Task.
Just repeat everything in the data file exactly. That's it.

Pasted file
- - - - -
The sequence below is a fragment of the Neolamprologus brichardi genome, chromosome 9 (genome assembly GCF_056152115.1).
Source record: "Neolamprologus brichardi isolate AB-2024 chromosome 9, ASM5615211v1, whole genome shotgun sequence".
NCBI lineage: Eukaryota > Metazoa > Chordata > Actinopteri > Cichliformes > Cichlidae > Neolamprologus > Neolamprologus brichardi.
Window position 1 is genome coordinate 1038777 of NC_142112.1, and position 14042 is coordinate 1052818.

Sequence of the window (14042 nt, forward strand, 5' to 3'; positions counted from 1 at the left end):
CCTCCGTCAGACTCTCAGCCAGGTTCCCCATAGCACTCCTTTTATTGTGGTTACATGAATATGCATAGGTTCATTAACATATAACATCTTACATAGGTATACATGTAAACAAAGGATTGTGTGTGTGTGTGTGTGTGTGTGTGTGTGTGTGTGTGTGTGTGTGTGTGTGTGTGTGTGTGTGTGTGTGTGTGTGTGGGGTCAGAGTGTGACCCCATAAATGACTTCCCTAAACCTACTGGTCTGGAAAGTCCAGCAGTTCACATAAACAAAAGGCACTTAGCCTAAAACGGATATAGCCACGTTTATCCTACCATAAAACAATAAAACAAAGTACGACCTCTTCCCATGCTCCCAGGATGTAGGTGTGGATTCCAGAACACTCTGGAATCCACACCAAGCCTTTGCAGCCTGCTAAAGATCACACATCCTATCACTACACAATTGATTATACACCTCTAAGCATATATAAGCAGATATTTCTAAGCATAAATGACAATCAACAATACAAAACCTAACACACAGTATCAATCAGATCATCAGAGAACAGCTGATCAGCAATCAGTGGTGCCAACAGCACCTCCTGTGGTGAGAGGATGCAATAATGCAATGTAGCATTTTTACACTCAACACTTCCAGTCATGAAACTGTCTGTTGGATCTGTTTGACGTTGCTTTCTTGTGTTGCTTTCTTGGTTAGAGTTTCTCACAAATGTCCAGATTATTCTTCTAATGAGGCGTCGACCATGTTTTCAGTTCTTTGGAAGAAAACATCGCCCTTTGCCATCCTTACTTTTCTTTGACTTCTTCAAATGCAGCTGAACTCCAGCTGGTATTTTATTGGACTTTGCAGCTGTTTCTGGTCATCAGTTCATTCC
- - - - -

The sequence below is a fragment of the Neolamprologus brichardi genome, chromosome 9 (genome assembly GCF_056152115.1).
Source record: "Neolamprologus brichardi isolate AB-2024 chromosome 9, ASM5615211v1, whole genome shotgun sequence".
NCBI lineage: Eukaryota > Metazoa > Chordata > Actinopteri > Cichliformes > Cichlidae > Neolamprologus > Neolamprologus brichardi.
Window position 1 is genome coordinate 1038777 of NC_142112.1, and position 14042 is coordinate 1052818.

Sequence of the window (14042 nt, forward strand, 5' to 3'; positions counted from 1 at the left end):
CCTCCGTCAGACTCTCAGCCAGGTTCCCCATAGCACTCCTTTTATTGTGGTTACATGAATATGCATAGGTTCATTAACATATAACATCTTACATAGGTATACATGTAAACAAAGGATTGTGTGTGTGTGTGTGTGTGTGTGTGTGTGTGTGTGTGTGTGTGTGTGTGTGTGTGTGTGTGTGTGTGTGTGTGTGTGGGGTCAGAGTGTGACCCCATAAATGACTTCCCTAAACCTACTGGTCTGGAAAGTCCAGCAGTTCACATAAACAAAAGGCACTTAGCCTAAAACGGATATAGCCACGTTTATCCTACCATAAAACAATAAAACAAAGTACGACCTCTTCCCATGCTCCCAGGATGTAGGTGTGGATTCCAGAACACTCTGGAATCCACACCAAGCCTTTGCAGCCTGCTAAAGATCACACATCCTATCACTACACAATTGATTATACACCTCTAAGCATATATAAGCAGATATTTCTAAGCATAAATGACAATCAACAATACAAAACCTAACACACAGTATCAATCAGATCATCAGAGAACAGCTGATCAGCAATCAGTGGTGCCAACAGCACCTCCTGTGGTGAGAGGATGCAATAATGCAATGTAGCATTTTTACACTCAACACTTCCAGTCATGAAACTGTCTGTTGGATCTGTTTGACGTTGCTTTCTTGTGTTGCTTTCTTGGTTAGAGTTTCTCACAAATGTCCAGATTATTCTTCTAATGAGGCGTCGACCATGTTTTCAGTTCTTTGGAAGAAAACATCGCCCTTTGCCATCCTTACTTTTCTTTGACTTCTTCAAATGCAGCTGAACTCCAGCTGGTATTTTATTGGACTTTGCAGCTGTTTCTGGTCATCAGTTCATTCC